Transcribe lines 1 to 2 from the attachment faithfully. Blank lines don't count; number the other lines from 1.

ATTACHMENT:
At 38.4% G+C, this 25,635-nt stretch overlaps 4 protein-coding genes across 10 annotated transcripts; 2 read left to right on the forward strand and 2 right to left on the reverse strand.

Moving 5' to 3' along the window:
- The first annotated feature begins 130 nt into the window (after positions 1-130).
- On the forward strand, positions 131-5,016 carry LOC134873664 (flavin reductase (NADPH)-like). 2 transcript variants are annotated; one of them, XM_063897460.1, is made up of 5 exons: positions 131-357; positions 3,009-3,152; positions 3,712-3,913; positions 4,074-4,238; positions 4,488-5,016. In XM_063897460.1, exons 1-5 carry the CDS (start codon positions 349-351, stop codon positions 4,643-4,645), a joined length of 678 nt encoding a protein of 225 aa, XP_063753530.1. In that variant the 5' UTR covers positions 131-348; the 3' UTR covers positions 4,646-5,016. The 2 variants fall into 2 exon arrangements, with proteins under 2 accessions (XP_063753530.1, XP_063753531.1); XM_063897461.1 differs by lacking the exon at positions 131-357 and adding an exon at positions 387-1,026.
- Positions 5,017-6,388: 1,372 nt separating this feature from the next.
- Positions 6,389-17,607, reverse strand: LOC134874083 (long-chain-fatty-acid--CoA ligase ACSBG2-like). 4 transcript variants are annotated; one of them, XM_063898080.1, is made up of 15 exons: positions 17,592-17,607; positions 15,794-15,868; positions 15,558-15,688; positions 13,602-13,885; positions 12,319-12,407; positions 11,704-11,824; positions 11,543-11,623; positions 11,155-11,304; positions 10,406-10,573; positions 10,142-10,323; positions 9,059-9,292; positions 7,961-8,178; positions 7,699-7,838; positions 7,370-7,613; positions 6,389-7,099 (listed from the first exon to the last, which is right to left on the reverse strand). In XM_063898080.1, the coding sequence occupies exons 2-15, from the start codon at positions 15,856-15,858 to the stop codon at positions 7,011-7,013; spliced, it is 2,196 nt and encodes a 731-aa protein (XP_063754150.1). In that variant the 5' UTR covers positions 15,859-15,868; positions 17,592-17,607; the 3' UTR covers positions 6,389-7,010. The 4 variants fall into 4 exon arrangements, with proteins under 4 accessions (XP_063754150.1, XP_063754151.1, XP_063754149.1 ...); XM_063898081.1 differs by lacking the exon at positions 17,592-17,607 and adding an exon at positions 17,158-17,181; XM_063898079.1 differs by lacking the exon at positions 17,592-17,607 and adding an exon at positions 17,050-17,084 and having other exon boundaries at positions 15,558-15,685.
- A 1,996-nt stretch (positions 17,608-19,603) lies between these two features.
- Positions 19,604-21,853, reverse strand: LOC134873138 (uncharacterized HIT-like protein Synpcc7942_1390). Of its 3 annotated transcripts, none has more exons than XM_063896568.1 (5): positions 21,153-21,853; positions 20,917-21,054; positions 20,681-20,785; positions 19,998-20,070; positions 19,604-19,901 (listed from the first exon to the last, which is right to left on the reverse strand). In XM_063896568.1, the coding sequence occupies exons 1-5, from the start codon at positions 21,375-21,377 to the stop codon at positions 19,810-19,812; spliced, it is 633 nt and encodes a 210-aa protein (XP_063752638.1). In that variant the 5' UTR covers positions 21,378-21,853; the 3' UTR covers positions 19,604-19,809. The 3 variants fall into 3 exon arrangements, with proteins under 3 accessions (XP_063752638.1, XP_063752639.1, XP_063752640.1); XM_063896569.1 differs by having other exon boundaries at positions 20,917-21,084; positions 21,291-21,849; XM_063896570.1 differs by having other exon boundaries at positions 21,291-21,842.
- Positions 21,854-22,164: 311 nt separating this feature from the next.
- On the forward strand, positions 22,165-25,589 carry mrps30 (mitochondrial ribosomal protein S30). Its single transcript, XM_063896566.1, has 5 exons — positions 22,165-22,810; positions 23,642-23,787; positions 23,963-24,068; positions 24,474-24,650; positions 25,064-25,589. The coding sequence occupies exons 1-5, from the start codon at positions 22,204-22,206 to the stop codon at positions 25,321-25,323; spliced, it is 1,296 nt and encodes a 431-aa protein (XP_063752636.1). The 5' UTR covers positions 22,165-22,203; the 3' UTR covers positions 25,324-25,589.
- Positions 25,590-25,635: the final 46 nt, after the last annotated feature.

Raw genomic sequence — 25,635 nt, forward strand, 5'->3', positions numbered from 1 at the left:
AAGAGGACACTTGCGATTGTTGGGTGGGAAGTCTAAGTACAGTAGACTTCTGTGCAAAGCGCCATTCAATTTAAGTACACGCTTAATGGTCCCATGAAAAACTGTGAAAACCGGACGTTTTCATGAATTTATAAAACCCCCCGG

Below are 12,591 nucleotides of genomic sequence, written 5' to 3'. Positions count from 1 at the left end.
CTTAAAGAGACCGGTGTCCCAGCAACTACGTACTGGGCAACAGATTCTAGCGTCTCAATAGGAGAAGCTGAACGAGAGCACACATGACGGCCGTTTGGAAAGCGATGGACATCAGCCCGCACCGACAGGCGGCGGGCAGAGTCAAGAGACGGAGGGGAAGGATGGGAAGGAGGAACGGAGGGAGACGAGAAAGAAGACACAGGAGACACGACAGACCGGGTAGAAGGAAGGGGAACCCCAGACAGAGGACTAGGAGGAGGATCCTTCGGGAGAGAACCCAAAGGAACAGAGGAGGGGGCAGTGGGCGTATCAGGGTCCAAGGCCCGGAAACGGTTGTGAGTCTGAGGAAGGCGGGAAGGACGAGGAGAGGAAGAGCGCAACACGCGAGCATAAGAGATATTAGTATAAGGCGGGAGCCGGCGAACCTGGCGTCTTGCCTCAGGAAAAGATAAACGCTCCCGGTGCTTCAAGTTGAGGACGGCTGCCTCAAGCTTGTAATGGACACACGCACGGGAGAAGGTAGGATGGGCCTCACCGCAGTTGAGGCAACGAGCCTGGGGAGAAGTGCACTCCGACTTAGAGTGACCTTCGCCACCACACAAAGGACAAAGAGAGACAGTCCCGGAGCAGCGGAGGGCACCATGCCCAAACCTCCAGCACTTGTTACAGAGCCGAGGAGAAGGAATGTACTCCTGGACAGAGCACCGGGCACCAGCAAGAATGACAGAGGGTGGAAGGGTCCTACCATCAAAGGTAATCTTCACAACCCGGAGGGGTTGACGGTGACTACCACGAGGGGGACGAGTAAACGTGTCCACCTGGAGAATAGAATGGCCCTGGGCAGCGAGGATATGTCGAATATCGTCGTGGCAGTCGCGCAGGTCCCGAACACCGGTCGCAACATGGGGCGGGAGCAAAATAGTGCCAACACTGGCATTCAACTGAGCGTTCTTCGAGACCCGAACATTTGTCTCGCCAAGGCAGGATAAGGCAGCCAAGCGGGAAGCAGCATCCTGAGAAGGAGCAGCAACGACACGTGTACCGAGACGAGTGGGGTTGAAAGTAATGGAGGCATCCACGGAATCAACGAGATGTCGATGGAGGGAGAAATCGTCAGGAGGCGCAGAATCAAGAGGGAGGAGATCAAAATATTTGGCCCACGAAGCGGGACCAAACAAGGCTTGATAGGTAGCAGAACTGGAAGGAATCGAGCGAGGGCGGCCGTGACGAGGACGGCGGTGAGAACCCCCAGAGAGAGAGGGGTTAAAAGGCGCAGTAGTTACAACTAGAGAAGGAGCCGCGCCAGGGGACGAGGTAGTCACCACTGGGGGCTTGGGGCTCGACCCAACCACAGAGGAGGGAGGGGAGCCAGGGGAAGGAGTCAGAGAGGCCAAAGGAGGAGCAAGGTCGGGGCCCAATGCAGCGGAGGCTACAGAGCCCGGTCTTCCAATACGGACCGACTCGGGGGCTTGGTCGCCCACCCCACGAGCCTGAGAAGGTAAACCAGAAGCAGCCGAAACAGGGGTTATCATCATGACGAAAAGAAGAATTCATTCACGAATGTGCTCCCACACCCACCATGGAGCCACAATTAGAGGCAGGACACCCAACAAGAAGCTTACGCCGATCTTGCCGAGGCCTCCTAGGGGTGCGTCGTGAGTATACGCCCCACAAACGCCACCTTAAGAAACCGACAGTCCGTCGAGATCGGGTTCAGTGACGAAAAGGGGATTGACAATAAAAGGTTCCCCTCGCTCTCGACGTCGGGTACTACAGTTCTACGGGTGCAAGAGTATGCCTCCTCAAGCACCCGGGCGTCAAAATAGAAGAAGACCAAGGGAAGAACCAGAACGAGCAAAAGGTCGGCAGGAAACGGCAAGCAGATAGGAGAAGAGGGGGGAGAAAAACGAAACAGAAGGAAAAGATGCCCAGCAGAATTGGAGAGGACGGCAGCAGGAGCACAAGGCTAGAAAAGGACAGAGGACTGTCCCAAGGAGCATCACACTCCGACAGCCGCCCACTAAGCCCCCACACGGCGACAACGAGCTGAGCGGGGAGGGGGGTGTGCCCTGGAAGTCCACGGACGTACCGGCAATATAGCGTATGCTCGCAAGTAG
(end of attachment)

At 38.4% G+C, this 25,635-nt stretch overlaps 4 protein-coding genes across 10 annotated transcripts; 2 read left to right on the forward strand and 2 right to left on the reverse strand.

Moving 5' to 3' along the window: